Amid the rubble of Mosul, bitter memories and the stench of death

MOSUL, Iraq — Bodies of dead Islamic State fighters still lay in the streets of west Mosul. Severed limbs from corpses were burnt, charred and strewn among the rubble of destroyed houses. The stench of death, a mixture of bodily waste and rotting flesh, mingled with the smell of garbage that hung in the air. The only way to cope with the nausea was to avoid deep breaths and take small sips of flavored sodium water from a plastic bottle that was melting in the broiling sun. But the stench was not the only thing the dead ISIS fighters left behind.

As Iraqi forces extend their control over the city, killing or chasing away remaining ISIS fighters, they encounter reminders of the regime imposed by the militant cleric Abu Bakr al-Baghdadi, who declared a new Islamic caliphate at the Great Mosque of al-Nuri. Meant to be a new era and empire, it has fallen in just three years. Al-Baghdadi himself has been reported killed, although his death has not been confirmed.

The ISIS fighters have continued to resist even after the battle was lost, rocking the city with explosions that shattered ancient structures and sent debris flying to land in heaps on the streets.

Iraqi forces listening in on ISIS radio transmissions heard signs of dissent and chaos in the ranks. The militants argued over which brigade had more men, who was most badly injured and whom they should leave behind. Their injuries went largely unattended and open to infection. They were weak, their morale low, and Iraqi forces knew they could take advantage of their weaknesses.

Wahlid, an Iraqi special-forces soldier, told me, “They’re fighting their hardest,” then he added, “but among themselves they have disputes.”

Radio used by Iraqi special forces to listen to ISISRadio used by Iraqi special forces to listen to ISIS

In a dimly lit room in a house near the front lines used as a base by Iraqi special forces, Wahlid told stories about listening to ISIS. The air conditioning was on full blast inside the house. He sat on a couch, drinking energy drinks and smoking cigarettes. An old walkie-talkie on an end table next to him crackled with voices chattering back and forth. An Iraqi commander shouted, “Get the Humvees out; find a safe place.” ISIS had coordinates for Iraqi soldiers in another neighborhood, and he was telling them to move before ISIS attacked.

Related slideshow: In Mosul, the war is never over, even when the shooting stops >>>

Wahlid laughed and with a smirk told what he considered a humorous story about an ISIS suicide bomber stranded in his explosive-filled car in the middle of the road. “The [Iraqi] soldiers shot at him,” Wahlid said. “His car broke down, he pressed the button and it didn’t work. So the militant who was in the car called on the radio back to the other [ISIS] militants, telling them, ‘The infidels broke down my car, but I can’t make it explode, I cannot blow it up because the button does not work. If you have any other way, brothers, blow it up, I want to blow up the car on the infidels.’”

Iraqi forces called for an airstrike. The car blew up.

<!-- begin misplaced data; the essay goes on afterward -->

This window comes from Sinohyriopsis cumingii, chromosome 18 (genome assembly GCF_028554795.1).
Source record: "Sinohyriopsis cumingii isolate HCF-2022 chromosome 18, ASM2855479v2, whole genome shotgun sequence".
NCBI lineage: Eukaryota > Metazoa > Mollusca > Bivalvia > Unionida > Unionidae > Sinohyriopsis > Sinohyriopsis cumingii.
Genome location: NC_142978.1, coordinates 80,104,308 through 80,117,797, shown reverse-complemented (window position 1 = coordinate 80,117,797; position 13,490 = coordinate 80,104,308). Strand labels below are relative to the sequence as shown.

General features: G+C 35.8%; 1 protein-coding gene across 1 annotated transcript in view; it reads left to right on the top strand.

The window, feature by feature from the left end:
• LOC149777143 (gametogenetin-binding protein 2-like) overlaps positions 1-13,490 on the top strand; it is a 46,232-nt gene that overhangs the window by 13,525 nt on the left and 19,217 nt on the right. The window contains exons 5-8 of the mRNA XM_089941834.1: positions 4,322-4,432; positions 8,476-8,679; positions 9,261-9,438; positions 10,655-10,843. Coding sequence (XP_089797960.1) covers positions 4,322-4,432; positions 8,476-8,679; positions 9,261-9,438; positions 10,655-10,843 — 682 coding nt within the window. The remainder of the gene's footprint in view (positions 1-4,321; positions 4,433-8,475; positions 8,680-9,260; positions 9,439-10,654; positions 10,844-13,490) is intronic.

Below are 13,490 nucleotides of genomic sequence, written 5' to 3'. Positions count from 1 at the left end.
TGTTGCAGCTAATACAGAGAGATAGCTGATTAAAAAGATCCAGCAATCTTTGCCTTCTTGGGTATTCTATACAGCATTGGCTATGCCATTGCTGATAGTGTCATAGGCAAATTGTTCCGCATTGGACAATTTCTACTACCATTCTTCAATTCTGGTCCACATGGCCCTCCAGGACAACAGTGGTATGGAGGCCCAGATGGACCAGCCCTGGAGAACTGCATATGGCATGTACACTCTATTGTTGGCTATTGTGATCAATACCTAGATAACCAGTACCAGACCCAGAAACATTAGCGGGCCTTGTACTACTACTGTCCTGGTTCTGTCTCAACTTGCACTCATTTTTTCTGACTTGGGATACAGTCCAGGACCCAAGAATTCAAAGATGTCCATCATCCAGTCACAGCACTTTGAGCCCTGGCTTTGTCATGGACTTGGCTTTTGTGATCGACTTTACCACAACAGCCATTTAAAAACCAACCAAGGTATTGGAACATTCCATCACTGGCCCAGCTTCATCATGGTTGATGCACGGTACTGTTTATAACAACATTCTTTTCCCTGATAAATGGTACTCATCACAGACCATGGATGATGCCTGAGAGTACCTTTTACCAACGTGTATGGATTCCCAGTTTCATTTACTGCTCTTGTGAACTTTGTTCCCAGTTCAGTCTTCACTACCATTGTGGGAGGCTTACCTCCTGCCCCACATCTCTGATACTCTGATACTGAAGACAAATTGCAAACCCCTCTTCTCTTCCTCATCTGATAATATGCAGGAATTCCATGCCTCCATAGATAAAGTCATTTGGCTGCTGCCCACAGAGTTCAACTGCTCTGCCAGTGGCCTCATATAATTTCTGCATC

ISIS fighters left behind a legacy of self-inflicted martyrdom, expecting rewards in heaven if they died fighting their alleged enemies. They saw themselves as heroes. The world did not agree.

Many came from other countries, tens of thousands of them who left behind a life they knew for a desert they didn’t know. Perhaps some of them left their homes for money, or a chance to be part of history. But the history they created is still desperate to leave them behind.

Many times, soldiers on the front lines admitted they couldn’t understand the ISIS fighters. They spoke different languages. Troops reported chatter in what they thought was Russian, Turkish and an Eastern language they couldn’t identify. One of the soldiers from the Najaf battalion, Rami, said that he was ethnically Turkmen and that sometimes he could understand the Turkish ISIS fighters.

The fighters also left behind their identities and documents. An Iraqi soldier said that while fighting at the front line, he noticed a woman in a black robe and hijab, a scarf around her head. He caught her eye. “I waved for her to run toward me,” he said.

He thought she was a civilian trying to escape. But when she moved along the wall in front of her house, he realized she was hiding an M-16 beneath her clothes. She realized she was exposed and fled. The soldier said she got away. He never said why he didn’t shoot.

But when he approached the house later, he found her identification. She had a German name on a German ID card. He also found a marriage certificate, issued by ISIS. She was married to a Russian fighter. What they left behind was a marriage that would never be recognized anywhere else. ISIS created its own system, its own contracts, records that are meaningless to a world that would never recognize the Islamic State.

ISIS had its own religious police, too, and “punishment officers,” who would correct or even arrest civilians who didn’t follow their rules and laws. One member of ISIS left his officer’s vest in the streets.

And when they fled, ISIS fighters left behind their weapons. Iraqi soldiers picked up weapons throughout the fight, some made in ISIS bomb factories, including mortars and rockets, and old Soviet-era rocket-propelled grenades that ISIS modified and improved. If the weapons were functional, Iraqis repurposed them and killed ISIS fighters with their own weapons. Wahlid demonstrated an RPG-7. “They have made some updates to it,” he said. “They’ve mixed the powder, and the wings [they added] will make it fly.”